In compliance with various society guidelines, endoscopy units perform only emergency and urgent cases now.[5] [9] [10] [11] However, once the restrictions are withdrawn by the government, pending or postponed procedures would need attention. This would create a situation where the endoscopy units are overwhelmed with patients which may have an occasional asymptomatic infected person. Hence HCW need to be vigilant and work efficiently without compromising the safety of patients and themselves.


Endoscopy Personnel

During this period of uncertainty, it is prudent that any staff above 60 years and comorbid conditions abstain or minimize their work in endoscopy unit. They may be re assigned duties in other areas. Any staff member with history of contact with COVID-19 or recent international travel should follow the recommended protocol for isolation/quarantine and avoid regular duties. All staff should have a daily check on their physical condition including fever or respiratory symptoms upon which they should follow the institutional or health authorities’ advices. Recommendations for endoscopy personnel are given in [Table 1].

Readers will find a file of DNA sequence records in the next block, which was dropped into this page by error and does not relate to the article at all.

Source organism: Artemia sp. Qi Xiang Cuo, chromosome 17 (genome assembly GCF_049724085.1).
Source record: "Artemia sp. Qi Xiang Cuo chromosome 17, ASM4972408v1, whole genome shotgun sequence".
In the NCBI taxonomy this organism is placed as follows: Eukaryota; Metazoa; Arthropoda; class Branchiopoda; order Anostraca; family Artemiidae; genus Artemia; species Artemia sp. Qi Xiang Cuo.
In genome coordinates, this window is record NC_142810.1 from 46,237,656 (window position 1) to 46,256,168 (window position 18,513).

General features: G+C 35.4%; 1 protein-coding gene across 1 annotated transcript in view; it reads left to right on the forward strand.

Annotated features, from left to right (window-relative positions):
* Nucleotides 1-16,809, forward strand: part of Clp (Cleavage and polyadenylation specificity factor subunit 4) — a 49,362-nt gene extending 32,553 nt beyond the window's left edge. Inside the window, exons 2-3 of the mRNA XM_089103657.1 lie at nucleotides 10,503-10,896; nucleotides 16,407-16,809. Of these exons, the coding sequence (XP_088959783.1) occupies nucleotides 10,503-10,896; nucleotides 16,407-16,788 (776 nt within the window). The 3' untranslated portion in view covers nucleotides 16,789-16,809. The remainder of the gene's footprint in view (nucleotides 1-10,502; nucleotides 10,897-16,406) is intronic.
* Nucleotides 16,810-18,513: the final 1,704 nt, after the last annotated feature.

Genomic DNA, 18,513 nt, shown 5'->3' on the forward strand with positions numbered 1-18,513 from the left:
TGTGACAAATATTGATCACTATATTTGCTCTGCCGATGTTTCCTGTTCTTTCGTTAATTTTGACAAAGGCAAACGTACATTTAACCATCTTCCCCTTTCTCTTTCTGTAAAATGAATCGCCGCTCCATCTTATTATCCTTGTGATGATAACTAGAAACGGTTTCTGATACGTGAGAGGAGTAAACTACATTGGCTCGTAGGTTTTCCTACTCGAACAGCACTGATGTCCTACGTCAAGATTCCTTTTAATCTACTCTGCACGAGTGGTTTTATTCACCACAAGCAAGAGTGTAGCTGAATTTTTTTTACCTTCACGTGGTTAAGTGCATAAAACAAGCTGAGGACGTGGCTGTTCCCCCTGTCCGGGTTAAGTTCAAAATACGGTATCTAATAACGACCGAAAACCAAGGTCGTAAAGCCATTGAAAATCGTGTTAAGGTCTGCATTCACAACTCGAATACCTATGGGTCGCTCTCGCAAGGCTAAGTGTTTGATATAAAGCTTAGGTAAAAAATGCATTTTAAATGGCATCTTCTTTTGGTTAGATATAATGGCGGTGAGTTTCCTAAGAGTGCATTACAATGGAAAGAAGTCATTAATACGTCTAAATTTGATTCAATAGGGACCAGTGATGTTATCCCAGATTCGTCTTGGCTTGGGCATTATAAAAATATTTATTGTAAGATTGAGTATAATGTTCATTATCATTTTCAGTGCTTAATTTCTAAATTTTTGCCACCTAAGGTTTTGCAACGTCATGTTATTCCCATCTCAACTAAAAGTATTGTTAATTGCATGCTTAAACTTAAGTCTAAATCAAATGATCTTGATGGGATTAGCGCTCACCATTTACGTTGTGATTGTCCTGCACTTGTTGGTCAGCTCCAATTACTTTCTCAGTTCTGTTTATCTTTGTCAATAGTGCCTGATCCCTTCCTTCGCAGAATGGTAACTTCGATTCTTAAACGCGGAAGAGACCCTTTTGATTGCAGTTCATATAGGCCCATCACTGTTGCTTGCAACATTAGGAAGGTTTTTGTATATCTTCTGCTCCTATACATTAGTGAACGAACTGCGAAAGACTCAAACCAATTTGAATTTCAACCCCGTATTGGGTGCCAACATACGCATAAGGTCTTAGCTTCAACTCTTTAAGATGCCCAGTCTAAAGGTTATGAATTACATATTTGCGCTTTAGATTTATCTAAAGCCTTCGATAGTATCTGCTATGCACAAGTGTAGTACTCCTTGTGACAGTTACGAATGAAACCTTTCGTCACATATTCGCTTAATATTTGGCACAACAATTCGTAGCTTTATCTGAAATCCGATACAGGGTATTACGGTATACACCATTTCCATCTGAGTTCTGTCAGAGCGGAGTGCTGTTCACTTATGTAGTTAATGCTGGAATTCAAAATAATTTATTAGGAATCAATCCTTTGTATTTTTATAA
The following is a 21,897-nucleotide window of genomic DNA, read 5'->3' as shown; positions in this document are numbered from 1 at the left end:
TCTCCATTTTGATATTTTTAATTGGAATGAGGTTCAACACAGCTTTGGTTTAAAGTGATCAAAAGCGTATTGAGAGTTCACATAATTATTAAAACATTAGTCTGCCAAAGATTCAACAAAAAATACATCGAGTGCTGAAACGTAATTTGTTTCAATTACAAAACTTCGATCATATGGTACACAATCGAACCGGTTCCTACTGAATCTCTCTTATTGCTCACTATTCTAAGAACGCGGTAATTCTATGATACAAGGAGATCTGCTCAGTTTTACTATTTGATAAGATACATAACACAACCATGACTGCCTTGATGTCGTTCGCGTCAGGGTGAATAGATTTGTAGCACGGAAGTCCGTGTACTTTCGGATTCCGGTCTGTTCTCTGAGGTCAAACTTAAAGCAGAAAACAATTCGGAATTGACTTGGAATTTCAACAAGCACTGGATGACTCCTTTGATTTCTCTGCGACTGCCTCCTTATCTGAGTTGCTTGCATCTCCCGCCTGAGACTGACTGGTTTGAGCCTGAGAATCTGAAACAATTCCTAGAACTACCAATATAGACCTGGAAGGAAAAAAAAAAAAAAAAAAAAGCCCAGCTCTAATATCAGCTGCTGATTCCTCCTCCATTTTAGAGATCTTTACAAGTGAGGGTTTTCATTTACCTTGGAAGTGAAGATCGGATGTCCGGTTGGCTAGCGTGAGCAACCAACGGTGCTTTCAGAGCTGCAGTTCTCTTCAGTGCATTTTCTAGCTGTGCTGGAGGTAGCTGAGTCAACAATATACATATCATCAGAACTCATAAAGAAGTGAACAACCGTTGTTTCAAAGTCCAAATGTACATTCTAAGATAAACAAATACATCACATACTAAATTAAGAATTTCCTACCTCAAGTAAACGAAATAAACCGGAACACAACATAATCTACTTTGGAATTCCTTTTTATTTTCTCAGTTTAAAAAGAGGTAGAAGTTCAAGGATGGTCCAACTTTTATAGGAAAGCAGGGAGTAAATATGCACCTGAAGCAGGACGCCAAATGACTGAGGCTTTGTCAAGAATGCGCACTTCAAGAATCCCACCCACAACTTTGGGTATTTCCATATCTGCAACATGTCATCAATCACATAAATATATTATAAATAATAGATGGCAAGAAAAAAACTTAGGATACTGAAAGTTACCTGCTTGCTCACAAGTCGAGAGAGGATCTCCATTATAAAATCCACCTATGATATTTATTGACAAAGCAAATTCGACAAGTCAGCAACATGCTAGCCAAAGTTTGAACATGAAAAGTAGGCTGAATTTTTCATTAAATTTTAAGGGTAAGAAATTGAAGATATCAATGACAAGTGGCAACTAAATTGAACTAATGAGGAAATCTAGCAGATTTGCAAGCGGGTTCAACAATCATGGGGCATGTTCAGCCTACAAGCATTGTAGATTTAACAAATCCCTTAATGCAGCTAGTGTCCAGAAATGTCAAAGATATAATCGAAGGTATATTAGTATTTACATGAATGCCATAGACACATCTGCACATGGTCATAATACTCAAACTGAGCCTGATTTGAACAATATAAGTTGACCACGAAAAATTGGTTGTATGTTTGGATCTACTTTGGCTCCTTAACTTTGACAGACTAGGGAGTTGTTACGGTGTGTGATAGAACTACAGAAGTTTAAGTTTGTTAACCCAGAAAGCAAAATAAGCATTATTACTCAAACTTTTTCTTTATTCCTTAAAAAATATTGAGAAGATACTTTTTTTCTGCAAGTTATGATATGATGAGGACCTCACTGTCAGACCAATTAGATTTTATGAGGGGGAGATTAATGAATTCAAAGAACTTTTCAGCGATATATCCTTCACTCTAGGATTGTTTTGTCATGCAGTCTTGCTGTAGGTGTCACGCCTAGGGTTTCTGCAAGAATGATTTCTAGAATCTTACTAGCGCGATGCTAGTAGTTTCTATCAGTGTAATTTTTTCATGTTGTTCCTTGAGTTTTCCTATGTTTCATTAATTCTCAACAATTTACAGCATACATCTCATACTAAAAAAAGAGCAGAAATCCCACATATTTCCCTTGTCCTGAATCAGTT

Table 1

Guidance for personnel in endoscopy

Reassign duties for staff >60 years of age, co morbid conditions, and immunosuppression

Limit the no: of assistants (endoscopy and anesthesia)

Maintain distance of 6 feet if possible

Assign endoscopy staff including endoscopist to one room daily